• Most of these assets are located in South Sudan.
  • conflict and instability in the region will have an adverse impact on India.


Tuesday, October 15, 2013

Panchayat raj- evaluation

                     73rd and 74th amendment were landmark events in Indian polity.It led to institutionalisation of third tier of governance in form of        panchayats and municipalities.This has led to significant changes in political land scape of India.
In last 2 decades, elections have been held on regular basis for local bodies in most of the places.30% reservation for women has led to empowerment of women in political domain. Some States like Bihar,M.P have further extended womens reservation to 50%.
Several flagship schemes like NREGA,JNNURM are being implemented through local bodies. Local bodies are being empowered to undertake social audit.
In scheduled areas gram sabhas have been given greater powers to regulate money lending, permit land acquisition and other sensitive issues.
Many of leaders from panchayat level have been able to progress to state and national level  politics.Local bodies are serving as nurseries for producing future leaders.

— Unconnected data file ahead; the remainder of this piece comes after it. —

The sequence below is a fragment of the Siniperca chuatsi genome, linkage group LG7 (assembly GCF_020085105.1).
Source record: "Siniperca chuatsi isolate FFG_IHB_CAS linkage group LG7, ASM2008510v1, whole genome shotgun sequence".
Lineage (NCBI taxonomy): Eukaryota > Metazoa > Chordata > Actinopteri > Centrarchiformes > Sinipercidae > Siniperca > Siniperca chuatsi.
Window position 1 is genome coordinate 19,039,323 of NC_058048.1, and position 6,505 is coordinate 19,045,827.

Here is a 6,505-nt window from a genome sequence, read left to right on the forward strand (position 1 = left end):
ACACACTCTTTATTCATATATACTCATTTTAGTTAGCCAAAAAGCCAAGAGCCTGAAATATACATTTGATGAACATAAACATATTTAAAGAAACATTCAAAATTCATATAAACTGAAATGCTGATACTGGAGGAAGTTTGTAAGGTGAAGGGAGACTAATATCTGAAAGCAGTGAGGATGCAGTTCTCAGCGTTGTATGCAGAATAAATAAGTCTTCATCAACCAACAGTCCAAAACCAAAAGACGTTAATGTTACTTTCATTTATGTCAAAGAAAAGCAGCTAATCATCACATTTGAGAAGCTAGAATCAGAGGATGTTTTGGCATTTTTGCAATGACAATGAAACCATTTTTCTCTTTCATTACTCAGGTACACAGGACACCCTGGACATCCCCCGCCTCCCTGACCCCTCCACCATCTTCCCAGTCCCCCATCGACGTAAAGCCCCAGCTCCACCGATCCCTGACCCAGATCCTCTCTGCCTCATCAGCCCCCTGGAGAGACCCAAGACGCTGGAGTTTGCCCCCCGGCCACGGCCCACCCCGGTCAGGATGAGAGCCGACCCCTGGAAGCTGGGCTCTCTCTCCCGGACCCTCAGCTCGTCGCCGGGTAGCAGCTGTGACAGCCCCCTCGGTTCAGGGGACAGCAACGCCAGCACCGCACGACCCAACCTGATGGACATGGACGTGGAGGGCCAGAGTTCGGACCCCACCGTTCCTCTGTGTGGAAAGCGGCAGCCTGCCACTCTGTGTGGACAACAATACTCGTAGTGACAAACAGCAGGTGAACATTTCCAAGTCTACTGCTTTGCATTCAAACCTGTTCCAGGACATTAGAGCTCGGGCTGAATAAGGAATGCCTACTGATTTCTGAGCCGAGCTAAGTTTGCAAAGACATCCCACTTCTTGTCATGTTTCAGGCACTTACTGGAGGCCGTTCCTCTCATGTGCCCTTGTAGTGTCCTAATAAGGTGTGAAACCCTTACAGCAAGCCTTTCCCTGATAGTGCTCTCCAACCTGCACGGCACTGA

Thus in past 2 decades ,significant strides have been made in deepening democracy.This is reflected in fact that India has  over 30 lakh elected representatives at local, state and national level.
However there are several impediments that have made local bodies ineffective. Constitution envisaged local bodies  as institutes of self government.However state governments reluctance to empower them has  led   to their becoming agents of state government.They lack adequate funds,functions and functionaries. They are forced to depend on state governments.
The rotation of reservation of constituencies led to lack of interest of elected representatives  to invest political capital in developing their constituencies. Though women have been elected to local bodies, in many cases they only serve as proxy for their male relatives.
Deeply entrenched caste system has led to capture of local bodies by upper caste members , thus perpetuating discrimination of local castes.